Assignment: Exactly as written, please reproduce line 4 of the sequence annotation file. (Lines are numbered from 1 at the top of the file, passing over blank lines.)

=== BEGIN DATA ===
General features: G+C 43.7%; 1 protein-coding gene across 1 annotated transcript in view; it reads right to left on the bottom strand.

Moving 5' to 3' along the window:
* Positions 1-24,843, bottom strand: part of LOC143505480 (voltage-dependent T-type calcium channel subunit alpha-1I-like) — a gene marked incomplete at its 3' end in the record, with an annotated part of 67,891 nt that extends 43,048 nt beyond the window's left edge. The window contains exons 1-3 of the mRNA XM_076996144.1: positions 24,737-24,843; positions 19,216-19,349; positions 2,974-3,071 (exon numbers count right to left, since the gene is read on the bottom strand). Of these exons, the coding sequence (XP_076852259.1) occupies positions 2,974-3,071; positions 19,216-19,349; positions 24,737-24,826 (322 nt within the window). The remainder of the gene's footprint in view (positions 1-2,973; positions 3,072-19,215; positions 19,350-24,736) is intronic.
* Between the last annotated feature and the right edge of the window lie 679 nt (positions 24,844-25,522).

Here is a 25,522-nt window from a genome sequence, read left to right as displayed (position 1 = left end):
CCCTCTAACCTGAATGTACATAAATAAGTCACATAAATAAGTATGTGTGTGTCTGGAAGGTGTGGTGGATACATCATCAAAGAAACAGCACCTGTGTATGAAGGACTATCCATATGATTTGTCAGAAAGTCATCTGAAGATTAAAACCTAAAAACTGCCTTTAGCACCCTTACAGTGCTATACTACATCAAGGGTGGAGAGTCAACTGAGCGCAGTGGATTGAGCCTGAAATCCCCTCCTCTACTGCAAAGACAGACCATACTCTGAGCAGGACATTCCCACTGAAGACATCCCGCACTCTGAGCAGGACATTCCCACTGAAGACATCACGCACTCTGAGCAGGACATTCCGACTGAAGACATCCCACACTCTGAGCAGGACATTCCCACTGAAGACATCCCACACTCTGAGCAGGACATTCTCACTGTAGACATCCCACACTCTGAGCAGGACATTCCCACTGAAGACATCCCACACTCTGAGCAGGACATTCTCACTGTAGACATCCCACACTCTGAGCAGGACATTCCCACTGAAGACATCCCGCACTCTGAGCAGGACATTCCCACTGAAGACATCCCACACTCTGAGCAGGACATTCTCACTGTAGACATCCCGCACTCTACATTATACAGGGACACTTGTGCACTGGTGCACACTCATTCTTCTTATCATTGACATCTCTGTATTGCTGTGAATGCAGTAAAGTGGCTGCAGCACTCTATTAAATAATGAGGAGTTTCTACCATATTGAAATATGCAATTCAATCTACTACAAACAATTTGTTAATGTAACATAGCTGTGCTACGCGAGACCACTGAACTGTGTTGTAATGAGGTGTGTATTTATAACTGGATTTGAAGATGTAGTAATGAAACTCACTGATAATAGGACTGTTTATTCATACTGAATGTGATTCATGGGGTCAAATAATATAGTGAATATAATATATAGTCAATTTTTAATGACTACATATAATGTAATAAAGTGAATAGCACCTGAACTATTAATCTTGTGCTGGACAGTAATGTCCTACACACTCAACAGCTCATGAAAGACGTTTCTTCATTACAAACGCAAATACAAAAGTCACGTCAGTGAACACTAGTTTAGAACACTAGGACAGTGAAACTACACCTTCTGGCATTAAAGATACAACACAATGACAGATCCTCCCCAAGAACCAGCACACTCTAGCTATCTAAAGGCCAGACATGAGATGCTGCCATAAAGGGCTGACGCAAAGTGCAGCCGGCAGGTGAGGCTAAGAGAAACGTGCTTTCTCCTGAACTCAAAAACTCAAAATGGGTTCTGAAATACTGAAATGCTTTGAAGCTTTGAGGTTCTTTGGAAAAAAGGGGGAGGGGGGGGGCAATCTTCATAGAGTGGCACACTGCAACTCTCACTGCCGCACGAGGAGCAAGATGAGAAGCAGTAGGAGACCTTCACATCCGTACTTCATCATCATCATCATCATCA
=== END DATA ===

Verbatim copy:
* Between the last annotated feature and the right edge of the window lie 679 nt (positions 24,844-25,522).